Logitech MX Vertical mouse review

Typically, DVHARDWARE tests gaming peripherals but every once in a while we review products that focus on a specific niche. Last month I tested the ERGO K860 Wireless keyboard from Logitech and recently I've been spending some quality time with another product from the Logitech ERGO series. The subject of this review is the MX Vertical -- a high-end ergonomic mouse.

So why would you use an ergonomic mouse? The traditional computer mouse was not designed with ergonomics in mind and can lead to a condition known as repetitive strain injury (RSI). It's sort of an umbrella term used to describe a variety of symptoms and it's the most common computer-related injury. This is where ergonomic input devices come into play. The basic idea here is that an ergonomic mouse can help to prevent future injury or ease existing pain. MX is the flagship mice series from Logitech and the MX Vertical is pitched as the firm's most advanced ergonomic mouse.


The MX Vertical ships in a cardboard box with a green/grey color scheme. In a retail setting, one of the nice things about this box is that it has a front window that can be opened to give you a good look at the mouse's design. You can even get a taste of how the mouse's shape feels without having to open the box.

Logitech MX Vertical box

Logitech MX Vertical box window

Inside the box we find the mouse itself, some instructions and legal info, the wireless dongle, and the charging cable.

Logitech MX Vertical box contents

An exotic-looking mouse

The first impression of the MX Vertical is that it looks quite exotic. The shape and texture are unlike any mouse I typically encounter. The mouse measures 78.5mm x 79mm x 120mm (H x W x D) and weighs 135g. It's a lot taller than the typical mouse as the MX Vertical is designed for a handshake-like grip. Logitech explains this is a more natural position and that the 57-degree vertical angle of the MX Vertical reduces muscular activity by up to 10 percent. The odd shape reduces pressure on your wrist and provides a resting spot for your thumb. For optimal ergonomics, you're supposed to grip the mouse gently. The mouse lacks a pink rest so if your hands are large your pink may slide over your mousepad.

My second impression is that the MX Vertical looks cheaper than it is. I can't really pinpoint an exact reason -- it's partly the way it looks and how it feels. Despite the 135g weight, which is far from lightweight for a mouse these days, the peripheral feels lightweight during operation. The area of the MX Vertical that comes in contact with your hand has a unique, textured rubber surface that aims to provide a solid and natural grip. It feels soft but lacks a degree of sophistication versus typical gaming mice with half the suggested retail price of the MX Vertical.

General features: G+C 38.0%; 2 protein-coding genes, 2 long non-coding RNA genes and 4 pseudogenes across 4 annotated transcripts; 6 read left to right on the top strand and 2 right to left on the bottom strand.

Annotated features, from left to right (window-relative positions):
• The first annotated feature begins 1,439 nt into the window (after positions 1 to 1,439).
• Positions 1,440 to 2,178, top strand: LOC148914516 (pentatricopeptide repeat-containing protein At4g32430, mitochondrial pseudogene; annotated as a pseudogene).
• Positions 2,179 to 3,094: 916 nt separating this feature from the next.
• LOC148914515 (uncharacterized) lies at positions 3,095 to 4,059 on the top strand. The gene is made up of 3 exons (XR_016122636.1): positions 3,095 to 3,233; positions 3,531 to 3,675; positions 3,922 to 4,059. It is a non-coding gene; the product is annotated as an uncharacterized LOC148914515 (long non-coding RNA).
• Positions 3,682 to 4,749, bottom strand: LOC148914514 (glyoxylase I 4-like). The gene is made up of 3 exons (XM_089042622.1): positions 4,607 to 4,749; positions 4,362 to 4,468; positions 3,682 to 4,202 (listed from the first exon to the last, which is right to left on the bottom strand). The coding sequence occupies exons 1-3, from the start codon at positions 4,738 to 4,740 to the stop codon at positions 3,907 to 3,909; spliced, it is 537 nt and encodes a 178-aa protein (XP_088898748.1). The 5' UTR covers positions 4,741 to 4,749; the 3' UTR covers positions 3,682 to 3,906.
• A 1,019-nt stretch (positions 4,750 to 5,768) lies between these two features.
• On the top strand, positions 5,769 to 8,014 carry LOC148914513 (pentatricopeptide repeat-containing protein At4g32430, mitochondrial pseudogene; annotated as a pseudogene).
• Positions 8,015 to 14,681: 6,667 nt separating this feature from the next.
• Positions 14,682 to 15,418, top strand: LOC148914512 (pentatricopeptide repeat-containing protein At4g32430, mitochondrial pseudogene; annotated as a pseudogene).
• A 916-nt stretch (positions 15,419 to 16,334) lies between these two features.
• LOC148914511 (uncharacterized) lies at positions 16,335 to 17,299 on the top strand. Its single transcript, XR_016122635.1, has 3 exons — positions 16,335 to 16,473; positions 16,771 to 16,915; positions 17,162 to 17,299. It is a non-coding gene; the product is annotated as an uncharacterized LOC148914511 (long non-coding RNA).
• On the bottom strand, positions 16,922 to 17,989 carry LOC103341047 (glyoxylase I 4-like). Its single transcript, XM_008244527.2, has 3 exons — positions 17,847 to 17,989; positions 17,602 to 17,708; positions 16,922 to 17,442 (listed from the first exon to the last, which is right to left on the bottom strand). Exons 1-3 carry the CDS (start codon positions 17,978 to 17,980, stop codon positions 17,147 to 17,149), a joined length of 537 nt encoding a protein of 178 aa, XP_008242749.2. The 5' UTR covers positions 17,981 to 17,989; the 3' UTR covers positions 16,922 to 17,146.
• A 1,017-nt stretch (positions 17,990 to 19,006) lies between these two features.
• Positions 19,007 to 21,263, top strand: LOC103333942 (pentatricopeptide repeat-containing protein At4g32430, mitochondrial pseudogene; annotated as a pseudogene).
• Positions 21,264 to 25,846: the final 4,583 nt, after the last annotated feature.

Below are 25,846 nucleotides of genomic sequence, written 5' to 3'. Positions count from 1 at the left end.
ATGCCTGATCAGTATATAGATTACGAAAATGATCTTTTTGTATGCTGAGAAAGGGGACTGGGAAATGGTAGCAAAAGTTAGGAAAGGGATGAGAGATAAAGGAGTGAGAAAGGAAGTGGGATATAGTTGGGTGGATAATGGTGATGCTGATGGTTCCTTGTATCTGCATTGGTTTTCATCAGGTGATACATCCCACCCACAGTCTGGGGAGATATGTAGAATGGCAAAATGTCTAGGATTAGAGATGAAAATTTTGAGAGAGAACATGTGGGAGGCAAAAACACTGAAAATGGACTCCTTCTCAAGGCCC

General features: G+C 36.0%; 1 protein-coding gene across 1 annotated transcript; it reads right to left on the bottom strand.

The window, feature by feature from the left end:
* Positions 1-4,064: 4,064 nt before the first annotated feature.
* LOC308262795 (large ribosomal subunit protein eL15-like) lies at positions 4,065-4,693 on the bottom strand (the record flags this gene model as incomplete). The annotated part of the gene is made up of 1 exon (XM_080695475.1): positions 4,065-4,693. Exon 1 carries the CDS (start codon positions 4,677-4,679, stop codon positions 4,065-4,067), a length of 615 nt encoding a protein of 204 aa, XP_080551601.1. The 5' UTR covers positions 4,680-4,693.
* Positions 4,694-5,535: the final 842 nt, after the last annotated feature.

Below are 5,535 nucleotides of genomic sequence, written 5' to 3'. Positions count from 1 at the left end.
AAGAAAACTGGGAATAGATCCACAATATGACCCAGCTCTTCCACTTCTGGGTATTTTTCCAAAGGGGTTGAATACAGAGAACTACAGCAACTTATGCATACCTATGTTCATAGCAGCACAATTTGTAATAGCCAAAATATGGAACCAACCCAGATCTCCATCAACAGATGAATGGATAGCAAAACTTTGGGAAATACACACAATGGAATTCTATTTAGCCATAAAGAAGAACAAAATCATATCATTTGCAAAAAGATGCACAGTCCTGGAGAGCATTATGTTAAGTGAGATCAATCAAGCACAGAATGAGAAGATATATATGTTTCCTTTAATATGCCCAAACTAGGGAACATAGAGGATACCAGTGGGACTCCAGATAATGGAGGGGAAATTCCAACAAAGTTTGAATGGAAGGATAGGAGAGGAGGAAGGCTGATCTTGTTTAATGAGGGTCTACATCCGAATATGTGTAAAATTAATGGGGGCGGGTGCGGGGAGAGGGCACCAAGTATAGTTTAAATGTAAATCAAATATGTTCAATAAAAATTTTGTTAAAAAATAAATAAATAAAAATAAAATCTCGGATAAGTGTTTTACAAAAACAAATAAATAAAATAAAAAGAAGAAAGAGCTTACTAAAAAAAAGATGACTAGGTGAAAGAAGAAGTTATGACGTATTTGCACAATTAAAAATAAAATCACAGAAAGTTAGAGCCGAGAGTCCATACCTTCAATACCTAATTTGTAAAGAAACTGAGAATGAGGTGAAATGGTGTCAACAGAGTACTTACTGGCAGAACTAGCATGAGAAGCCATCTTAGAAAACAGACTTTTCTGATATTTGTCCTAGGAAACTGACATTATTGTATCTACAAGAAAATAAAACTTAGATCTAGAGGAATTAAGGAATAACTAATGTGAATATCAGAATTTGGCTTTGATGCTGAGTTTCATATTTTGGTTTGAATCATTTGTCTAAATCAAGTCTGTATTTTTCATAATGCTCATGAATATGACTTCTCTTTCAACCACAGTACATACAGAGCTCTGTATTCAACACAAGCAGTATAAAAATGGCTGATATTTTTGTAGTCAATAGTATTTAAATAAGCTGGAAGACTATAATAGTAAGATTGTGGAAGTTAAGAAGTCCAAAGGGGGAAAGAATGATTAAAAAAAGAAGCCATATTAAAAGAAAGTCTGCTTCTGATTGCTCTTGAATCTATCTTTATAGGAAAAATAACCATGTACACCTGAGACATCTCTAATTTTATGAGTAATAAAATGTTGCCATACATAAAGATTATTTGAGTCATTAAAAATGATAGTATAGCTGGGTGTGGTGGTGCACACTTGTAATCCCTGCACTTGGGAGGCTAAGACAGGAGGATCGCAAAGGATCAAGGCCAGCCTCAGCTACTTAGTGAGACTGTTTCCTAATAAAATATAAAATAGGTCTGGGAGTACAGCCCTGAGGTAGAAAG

Logitech MX Vertical

One of the good things about this peripheral is that there are three ways to connect the MX Vertical to your PC. First up, you can use the included dongle to connect via 2.4GHz wireless. The Logitech Unifying receiver is compatible with multiple devices, so if you also have a wireless Logitech keyboard you only need to use one dongle. The dongle is very compact so ideal for use in combination with a laptop. Next, we have Bluetooth Low Energy support, perfect for connecting to a wide range of mobile devices. Lastly, it's also possible to use the mouse via the included USB-C charging cable. The wireless operation works at up to about ten meters, more than enough for most use cases. Via these three options, Logitech promises compatibility with Windows, macOS, iPad, Chrome OS, and Linux.

When connected via a wireless method, the MX Vertical can be paired with up to three devices. Via Logitech's Easy-Switch and Flow technologies, you can easily switch between devices via the tap of a button or by simply moving the cursor from one screen to another (some software configuration is required for this).

Logitech MX Vertical with dongle

MX Vertical buttons overview

Ergonomics is a priority for the MX Vertical and the peripheral also incorporates six buttons in its design. Four of these buttons can be programmed via the Logitech Options software. The left side of the mouse features the typical "back" and "forward" buttons. The body of the mouse has an anthracite color while the top uses a metallic grey color to break the otherwise monotone design. The top button is used to configure the DPI setting of the MX Vertical. DPI switching is typically a gaming feature but here Logitech pitches it as a feature to reduce fatigue as higher DPI settings will require less travel distance for your hand. The tiny round indent left of the two side buttons is a battery level indicator LED -- it lights up briefly when you start using the mouse after an extended period of no operation.

Logitech MX Vertical left side

The right side of the MX Vertical looks more like a traditional mouse, with the usual left/right mouse buttons and a clickable precision wheel. The ratchet-style scroll wheel does not support horizontal scrolling. As you can probably already assume based on the way the mouse is designed, it's exclusively for right-handed users. It's probably one of the least ambidextrous mice on the market.